Dallas get a dose (3 doses, actually) of drag royalty with the Lady Bunny
JEF TINGLEY | Contributing Writer firstname.lastname@example.org
BUNNY DOES DALLAS
DJing at the ilume,
4123 Cedar Springs Road.
Dish on Sept. 18, 11 p.m.–1 a.m.,
lot along the parade route on
Sept. 19, noon–4 p.m.
Drag show at the Rose Room at Station 4, 3911 Cedar Springs Road. Sept. 19 at midnight.
A founding foremother of the modern drag scene, Lady Bunny hides some big brains and even bigger ideas in her oversized wigs. Best known for creating Wigstock (a gender-bending drag fest in NYC) and DJing some at see-and-be-seen parties around the country, she has recently taken to the boob tube as the “dean of drag” on RuPaul’s Drag U, exposing a new audience to her machine-gun-style sass.
We caught up with Bun Bun to chat about her upcoming Dallas appearances, as well as some good behind-the-scenes gossip on the set of the Logo hit.
Dallas Voice: Welcome back to Dallas. You’re giving us the whole Bunny: DJ and drag diva. Which is more fun, performing or spinning? Lady Bunny: I like both. Who knows, I might be flipping burgers in the kitchen and checking coats, too. You never get bored if you are constantly changing it up.
You have a rep as a DJ who gives the people what they want, but what song makes you just want to just slit your wrist with a press-on nail? I hate Britney — I think that her music is like nursery rhymes. I’m really glad Gaga has come along. I’m not even Lady Gaga’s biggest fan musically, but at least she’s not some prepackaged dummy. She writes her music and sings it.
Tell us about “West Virginia Gurls,” your send up of the earworm hit by Katy Perry, Once I realized that West Virginia could be substituted for California, the possibilities were endless. It’s all about moonshine, inbreeding and blacked-out teeth. And the video is bound to go viral — every cast member has a couple of viruses.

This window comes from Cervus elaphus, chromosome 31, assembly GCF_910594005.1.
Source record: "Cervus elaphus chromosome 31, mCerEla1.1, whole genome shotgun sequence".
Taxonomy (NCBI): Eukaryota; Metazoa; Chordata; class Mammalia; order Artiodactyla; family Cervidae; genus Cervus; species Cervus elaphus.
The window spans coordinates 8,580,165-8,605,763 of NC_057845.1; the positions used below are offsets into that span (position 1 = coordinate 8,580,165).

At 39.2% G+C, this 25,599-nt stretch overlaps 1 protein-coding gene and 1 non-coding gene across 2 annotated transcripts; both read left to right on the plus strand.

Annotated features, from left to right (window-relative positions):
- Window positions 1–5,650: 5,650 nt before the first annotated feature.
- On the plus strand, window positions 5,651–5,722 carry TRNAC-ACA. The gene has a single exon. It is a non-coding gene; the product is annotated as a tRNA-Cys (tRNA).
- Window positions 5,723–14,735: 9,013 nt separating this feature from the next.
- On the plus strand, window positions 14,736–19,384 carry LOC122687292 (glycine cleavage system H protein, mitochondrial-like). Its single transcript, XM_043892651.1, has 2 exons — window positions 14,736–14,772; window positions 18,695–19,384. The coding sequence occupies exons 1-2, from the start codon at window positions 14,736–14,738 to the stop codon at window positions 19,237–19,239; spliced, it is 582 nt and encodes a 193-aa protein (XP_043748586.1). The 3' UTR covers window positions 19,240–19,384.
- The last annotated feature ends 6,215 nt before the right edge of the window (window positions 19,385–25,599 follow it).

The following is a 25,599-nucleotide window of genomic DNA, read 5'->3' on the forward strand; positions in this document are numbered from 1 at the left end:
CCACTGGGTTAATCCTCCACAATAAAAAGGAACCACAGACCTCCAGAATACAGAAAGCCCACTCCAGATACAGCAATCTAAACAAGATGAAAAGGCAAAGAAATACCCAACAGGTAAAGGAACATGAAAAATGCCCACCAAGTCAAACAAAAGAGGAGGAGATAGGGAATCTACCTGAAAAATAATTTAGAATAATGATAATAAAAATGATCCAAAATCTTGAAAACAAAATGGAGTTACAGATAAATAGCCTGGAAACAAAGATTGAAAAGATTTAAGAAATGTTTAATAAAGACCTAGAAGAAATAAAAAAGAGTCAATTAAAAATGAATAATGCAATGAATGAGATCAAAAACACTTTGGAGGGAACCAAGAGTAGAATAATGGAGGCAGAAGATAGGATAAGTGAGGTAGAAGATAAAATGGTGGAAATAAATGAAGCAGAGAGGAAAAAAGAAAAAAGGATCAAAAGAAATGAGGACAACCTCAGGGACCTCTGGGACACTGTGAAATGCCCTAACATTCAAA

You serve as dean of drag on RuPaul’s Drag U. If it wasn’t Ru hosting that show, who do you think should have had their name on the marquee? I think Lady Bunny’s Drag U has a nicer ring to it. I’m kidding. Ru is my old roommate — we are thick as thieves.
Why have shows like Drag Race and Drag U developed such cult appeal? This whole nation is makeover crazy. There’s this notion that has been kicking around since Queer Eye that gays have the secret, but now drag queens have it. That’s how Drag U became a show — women loved the transformations on Drag Race. And I have a message for these women: Honey, we will make you over and make you look fabulous, but return the favor. Go home and teach your husbands and your sons that we are worthwhile people — don’t beat us and kill us.
Any good footage of you on the cutting room floor? I got a lot of stuff in there that they didn’t use. There was one episode with a girl who was self conscious about her big nose. I said, “You look great, and I don’t know why you think you have a big nose. By the way, I love those sunglasses. Oh wait, those are your nostrils.” I guess they thought that was too mean.
You’re also profiled in a new series called Queens of Drag. Tell us about that. It’s all about the many wacky queens of New York City. My webisode just came out on Gay.com. You just can’t get away from Bun Bun, she’s everywhere!
If you had the opportunity to create your personae all over again, is there anything you’d changed? The name was like a bad joke that stuck, but by the time I realized it, I was like, “Girl, this is your career.” I was too far in to really change it. In a weird way it does fit: It’s a retarded name, but I guess I’m retarded. Somehow it works. If I changed anything, it would probably the name.
Speaking of names, what’s the best drag name you’ve heard? Suppositori Spelling from San Francisco. That’s a good one.
This article appeared in the Dallas Voice print edition September 17, 2010.
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